1. Added a numeric field ‘distance’ to rivers for QGIS multi-ring buffering in Task 4, Step 2
- All datasets were re-projected from their source coordinate system of GCS WGS 1984 (WKID: 4326) to WGS 1984 UTM Zone 36S (WKID: 32736) . UTM Zone 36S covers Rwanda and allows for a projected coordinate system to be used for various spatial analysis tools used in this exercise.
**Note:** QGIS instructions require approximatley 1.9 GB of free disk space with files that are created from the various exercise tasks.
Learning Objectives: after completing the exercise, you will know:
- how to develop a spatial index framework;
- how to convert vector datasets to raster datasets;
- how to use the Euclidean distance (ArcGIS Pro) or proximity analysis (QGIS) tools;
- how to derive slope values from a Digital Elevation model;
- how to reclassify datasets to a common measurement scale;
- how to combine and weight datasets to develop a final spatial index score.
Deliverables: if you are completing this exercise for a class assignment, you can submit a screenshot of your response to the instruction questions as well as answers to the discussion questions.
Displaced populations are at the highest level since WWII. Additionally, impacts of natural disasters continue to escalate worldwide. As you read earlier in this chapter (9) and throughout this book, natural disaster resilience continues to receive attention from interdisciplinary researchers focused on developing new science for characterizing and quantifying natural disaster resilience (National Academy of Sciences 2012). The importance of natural disaster resilience for displaced people has been identified by UNHCR:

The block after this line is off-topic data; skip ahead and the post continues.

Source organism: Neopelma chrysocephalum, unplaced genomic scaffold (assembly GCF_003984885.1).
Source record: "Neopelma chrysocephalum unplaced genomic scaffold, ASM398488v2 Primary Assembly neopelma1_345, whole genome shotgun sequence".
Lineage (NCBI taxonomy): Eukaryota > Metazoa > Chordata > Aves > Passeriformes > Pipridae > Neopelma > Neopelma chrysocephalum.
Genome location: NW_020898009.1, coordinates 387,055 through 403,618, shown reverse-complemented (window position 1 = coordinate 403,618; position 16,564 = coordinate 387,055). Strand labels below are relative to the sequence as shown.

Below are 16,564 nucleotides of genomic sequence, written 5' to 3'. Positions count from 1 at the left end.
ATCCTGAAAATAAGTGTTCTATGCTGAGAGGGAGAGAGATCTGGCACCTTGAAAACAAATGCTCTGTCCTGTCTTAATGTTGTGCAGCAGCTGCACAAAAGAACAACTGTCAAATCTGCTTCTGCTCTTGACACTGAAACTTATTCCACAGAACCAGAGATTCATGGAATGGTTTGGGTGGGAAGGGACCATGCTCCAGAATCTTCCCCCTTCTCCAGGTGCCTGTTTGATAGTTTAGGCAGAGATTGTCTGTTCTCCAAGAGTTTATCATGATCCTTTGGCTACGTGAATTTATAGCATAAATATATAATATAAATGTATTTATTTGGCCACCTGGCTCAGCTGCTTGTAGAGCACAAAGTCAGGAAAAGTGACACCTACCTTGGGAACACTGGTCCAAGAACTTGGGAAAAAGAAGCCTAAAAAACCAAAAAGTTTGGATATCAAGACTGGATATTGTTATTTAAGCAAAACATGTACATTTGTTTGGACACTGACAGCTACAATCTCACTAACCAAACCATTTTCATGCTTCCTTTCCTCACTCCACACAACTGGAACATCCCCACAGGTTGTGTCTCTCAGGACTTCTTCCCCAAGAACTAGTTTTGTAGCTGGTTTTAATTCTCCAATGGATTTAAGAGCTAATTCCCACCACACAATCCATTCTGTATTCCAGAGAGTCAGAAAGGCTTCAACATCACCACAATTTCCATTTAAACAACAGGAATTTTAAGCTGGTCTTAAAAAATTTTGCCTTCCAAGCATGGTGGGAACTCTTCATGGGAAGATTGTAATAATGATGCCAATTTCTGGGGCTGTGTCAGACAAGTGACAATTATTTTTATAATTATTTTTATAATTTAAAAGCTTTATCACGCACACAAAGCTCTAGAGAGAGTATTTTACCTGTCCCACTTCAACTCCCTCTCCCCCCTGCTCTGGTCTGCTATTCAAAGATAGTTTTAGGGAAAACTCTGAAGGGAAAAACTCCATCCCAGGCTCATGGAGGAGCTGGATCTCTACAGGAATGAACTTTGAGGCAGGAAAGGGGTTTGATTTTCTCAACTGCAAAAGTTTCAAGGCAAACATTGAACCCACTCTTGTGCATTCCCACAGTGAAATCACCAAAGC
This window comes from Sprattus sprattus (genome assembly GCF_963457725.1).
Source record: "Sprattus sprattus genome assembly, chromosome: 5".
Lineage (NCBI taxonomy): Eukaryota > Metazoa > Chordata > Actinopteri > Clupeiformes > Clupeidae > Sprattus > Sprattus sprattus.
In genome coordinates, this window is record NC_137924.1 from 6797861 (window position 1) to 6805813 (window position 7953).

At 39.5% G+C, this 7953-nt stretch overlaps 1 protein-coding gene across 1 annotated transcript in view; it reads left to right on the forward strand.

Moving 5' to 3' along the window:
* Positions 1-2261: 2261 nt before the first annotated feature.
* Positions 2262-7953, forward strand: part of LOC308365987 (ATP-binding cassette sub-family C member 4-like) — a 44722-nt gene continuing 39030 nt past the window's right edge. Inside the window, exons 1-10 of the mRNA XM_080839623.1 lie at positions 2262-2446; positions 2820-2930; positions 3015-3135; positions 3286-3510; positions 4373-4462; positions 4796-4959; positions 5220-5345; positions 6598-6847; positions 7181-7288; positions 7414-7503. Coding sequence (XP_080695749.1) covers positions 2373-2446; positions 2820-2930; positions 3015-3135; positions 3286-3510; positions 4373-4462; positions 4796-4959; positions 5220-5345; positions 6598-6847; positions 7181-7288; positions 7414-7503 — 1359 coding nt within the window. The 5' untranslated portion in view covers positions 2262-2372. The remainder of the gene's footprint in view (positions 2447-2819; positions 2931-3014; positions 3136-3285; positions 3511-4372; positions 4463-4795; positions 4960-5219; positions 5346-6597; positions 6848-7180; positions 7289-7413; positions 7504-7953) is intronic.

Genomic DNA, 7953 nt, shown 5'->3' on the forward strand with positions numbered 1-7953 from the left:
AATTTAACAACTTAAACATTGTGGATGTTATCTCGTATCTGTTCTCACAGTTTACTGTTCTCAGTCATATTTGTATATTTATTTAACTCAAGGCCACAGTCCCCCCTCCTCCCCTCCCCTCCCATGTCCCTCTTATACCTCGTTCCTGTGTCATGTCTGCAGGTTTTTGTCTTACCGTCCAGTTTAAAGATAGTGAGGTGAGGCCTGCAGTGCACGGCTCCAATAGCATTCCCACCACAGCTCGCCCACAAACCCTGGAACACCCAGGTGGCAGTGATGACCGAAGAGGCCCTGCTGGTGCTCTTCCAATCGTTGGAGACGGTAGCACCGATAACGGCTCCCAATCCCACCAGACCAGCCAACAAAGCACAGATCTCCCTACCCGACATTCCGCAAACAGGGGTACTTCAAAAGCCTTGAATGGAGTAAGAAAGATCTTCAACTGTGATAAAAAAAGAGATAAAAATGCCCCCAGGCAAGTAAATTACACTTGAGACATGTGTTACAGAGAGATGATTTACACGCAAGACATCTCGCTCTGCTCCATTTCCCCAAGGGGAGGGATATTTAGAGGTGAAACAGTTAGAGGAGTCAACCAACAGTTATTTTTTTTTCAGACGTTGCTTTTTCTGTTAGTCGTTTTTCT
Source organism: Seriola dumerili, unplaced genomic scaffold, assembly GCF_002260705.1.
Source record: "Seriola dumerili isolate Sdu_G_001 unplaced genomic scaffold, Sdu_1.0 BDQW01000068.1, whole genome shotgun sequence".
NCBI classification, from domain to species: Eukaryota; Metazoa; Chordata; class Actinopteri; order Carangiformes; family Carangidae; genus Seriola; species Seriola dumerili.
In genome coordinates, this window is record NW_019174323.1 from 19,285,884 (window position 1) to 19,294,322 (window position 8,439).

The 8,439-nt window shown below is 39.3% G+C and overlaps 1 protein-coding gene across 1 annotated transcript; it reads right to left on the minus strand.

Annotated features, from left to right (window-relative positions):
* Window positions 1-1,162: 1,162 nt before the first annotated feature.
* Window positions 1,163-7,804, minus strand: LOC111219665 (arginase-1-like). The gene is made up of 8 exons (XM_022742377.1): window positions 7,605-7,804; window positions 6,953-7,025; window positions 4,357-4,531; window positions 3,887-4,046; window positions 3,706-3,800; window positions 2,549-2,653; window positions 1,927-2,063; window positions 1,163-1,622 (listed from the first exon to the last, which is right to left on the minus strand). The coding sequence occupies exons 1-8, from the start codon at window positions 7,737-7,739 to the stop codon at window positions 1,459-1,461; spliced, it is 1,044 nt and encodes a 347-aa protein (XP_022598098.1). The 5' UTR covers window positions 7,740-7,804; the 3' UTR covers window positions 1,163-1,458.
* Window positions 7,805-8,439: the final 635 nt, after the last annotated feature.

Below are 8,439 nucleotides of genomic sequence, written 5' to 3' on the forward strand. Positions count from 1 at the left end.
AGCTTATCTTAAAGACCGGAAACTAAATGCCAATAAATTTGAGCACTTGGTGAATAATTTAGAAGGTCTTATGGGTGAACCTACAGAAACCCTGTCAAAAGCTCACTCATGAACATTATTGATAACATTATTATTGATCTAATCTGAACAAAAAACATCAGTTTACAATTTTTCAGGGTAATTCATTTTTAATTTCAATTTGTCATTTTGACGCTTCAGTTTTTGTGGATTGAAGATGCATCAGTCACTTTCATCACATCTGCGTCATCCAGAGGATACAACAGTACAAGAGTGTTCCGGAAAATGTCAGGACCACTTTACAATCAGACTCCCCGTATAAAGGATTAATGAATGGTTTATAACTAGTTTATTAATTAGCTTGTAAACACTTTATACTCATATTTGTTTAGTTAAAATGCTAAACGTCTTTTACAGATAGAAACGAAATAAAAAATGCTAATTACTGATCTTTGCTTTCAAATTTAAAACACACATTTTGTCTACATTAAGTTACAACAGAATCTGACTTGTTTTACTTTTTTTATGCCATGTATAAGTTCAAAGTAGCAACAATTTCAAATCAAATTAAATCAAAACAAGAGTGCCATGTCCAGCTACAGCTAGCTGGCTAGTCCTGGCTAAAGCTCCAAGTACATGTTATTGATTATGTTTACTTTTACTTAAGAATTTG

A UNHCR survey in 2015 found refugees and internally displaced persons were exposed to 150 disasters in sixteen countries during 2013 and 2014, confirming their vulnerability to disasters associated with natural hazards. Floods, landslides, severe storms, fires and other disasters affected some 380,000. (n.d., 2)
In this exercise, you will create a basic spatial index to quantify the natural disaster resilience of displaced populations using Rwanda as a case study. Rwanda is a unique location in which to spatially index and quantify the natural disaster resilience of displaced populations as per discussions you first learned about in Chapter 1. For example, Rwanda hosts refugee populations from neighboring Democratic Republic of Congo (DRC), Burundi, and ethnic Rwandans who are still returning to Rwanda from after the 1994 Genocide against the Tutsi. Second, Rwandan citizens routinely face internal displacement from natural disasters – most notably floods and landslides – as was discussed in Chapter 1.
When developing a spatial index, it is often useful to first develop a conceptual framework of the spatial index. The conceptual framework for developing a spatial index of the natural disaster resilience of displaced populations used in this exercise is further discussed in the book.
- Page 377: Rivers dataset - a numeric field "distance" was added to rivers (book says it was added to roads)
Exercise 9-1: Creating a Displacement Natural Disaster Resilience Index
ArcGIS Pro Walkthrough (Part 1 of 5)
ArcGIS Pro Walkthrough (Part 2 of 5)
ArcGIS Pro Walkthrough (Part 3 of 5)
ArcGIS Pro Walkthrough (Part 4 of 5)
ArcGIS Pro Walkthrough (Part 5 of 5)
QGIS Pro Walkthrough (Part 1 of 8)
QGIS Pro Walkthrough (Part 2 of 8)
QGIS Pro Walkthrough (Part 3 of 8)
QGIS Pro Walkthrough (Part 4 of 8)
QGIS Pro Walkthrough (Part 5 of 8)
QGIS Pro Walkthrough (Part 6 of 8)
QGIS Pro Walkthrough (Part 7 of 8)
QGIS Pro Walkthrough (Part 8 of 8)